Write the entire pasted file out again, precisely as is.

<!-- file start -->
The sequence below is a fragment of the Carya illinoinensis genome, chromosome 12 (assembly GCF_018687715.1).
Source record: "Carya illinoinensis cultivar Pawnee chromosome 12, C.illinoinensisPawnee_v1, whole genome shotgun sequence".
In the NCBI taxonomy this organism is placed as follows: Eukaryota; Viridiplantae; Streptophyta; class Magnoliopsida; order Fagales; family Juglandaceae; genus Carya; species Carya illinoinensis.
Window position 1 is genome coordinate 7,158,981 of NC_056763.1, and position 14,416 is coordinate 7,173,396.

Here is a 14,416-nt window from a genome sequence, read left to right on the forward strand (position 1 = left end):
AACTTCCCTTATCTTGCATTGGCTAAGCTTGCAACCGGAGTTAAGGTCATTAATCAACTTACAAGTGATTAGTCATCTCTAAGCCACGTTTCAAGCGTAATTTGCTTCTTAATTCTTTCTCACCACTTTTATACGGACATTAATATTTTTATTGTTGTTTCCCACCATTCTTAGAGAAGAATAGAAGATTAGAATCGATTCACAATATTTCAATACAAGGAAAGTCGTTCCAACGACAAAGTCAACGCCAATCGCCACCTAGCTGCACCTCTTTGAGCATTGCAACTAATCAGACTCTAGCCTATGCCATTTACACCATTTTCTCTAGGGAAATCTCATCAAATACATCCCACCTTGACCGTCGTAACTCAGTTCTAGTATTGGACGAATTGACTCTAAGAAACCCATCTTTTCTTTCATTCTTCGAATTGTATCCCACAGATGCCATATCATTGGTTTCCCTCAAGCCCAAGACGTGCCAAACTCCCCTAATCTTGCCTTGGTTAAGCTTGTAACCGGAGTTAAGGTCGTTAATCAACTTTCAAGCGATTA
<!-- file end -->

The sequence below is a fragment of the Carya illinoinensis genome, chromosome 12 (assembly GCF_018687715.1).
Source record: "Carya illinoinensis cultivar Pawnee chromosome 12, C.illinoinensisPawnee_v1, whole genome shotgun sequence".
In the NCBI taxonomy this organism is placed as follows: Eukaryota; Viridiplantae; Streptophyta; class Magnoliopsida; order Fagales; family Juglandaceae; genus Carya; species Carya illinoinensis.
Window position 1 is genome coordinate 7,158,981 of NC_056763.1, and position 14,416 is coordinate 7,173,396.

Here is a 14,416-nt window from a genome sequence, read left to right on the forward strand (position 1 = left end):
AACTTCCCTTATCTTGCATTGGCTAAGCTTGCAACCGGAGTTAAGGTCATTAATCAACTTACAAGTGATTAGTCATCTCTAAGCCACGTTTCAAGCGTAATTTGCTTCTTAATTCTTTCTCACCACTTTTATACGGACATTAATATTTTTATTGTTGTTTCCCACCATTCTTAGAGAAGAATAGAAGATTAGAATCGATTCACAATATTTCAATACAAGGAAAGTCGTTCCAACGACAAAGTCAACGCCAATCGCCACCTAGCTGCACCTCTTTGAGCATTGCAACTAATCAGACTCTAGCCTATGCCATTTACACCATTTTCTCTAGGGAAATCTCATCAAATACATCCCACCTTGACCGTCGTAACTCAGTTCTAGTATTGGACGAATTGACTCTAAGAAACCCATCTTTTCTTTCATTCTTCGAATTGTATCCCACAGATGCCATATCATTGGTTTCCCTCAAGCCCAAGACGTGCCAAACTCCCCTAATCTTGCCTTGGTTAAGCTTGTAACCGGAGTTAAGGTCGTTAATCAACTTTCAAGCGATTA